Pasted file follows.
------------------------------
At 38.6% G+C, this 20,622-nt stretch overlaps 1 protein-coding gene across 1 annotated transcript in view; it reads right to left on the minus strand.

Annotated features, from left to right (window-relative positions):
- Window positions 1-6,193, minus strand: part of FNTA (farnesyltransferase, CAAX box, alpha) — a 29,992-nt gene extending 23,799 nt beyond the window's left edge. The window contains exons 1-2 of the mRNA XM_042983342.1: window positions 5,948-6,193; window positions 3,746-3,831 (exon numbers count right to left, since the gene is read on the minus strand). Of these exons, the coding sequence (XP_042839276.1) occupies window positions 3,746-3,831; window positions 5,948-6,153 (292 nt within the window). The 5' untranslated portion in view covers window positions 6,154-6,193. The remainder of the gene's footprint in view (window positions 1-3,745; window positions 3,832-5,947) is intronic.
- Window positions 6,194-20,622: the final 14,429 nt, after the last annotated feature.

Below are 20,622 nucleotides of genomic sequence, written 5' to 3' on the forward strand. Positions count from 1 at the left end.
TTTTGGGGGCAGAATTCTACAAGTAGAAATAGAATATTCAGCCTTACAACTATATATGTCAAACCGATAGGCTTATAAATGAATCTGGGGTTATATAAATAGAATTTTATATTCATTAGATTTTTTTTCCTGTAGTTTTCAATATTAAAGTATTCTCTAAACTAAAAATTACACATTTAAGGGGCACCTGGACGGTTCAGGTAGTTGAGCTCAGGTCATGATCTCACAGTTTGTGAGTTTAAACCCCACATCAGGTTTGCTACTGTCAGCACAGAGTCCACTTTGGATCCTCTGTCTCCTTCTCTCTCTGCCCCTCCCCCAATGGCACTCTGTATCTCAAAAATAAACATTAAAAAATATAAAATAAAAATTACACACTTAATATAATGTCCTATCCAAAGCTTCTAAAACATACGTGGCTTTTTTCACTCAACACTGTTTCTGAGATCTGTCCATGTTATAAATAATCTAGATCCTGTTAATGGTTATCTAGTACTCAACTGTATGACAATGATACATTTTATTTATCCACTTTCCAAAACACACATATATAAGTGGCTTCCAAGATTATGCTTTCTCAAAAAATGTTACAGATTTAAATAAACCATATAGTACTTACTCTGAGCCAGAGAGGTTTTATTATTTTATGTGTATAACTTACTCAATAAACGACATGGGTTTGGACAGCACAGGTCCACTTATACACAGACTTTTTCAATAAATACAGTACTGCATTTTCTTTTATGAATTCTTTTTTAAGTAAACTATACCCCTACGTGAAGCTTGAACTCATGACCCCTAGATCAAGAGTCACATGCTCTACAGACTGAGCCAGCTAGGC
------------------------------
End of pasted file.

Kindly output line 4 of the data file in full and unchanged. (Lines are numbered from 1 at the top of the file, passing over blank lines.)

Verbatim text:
- Window positions 6,194-20,622: the final 14,429 nt, after the last annotated feature.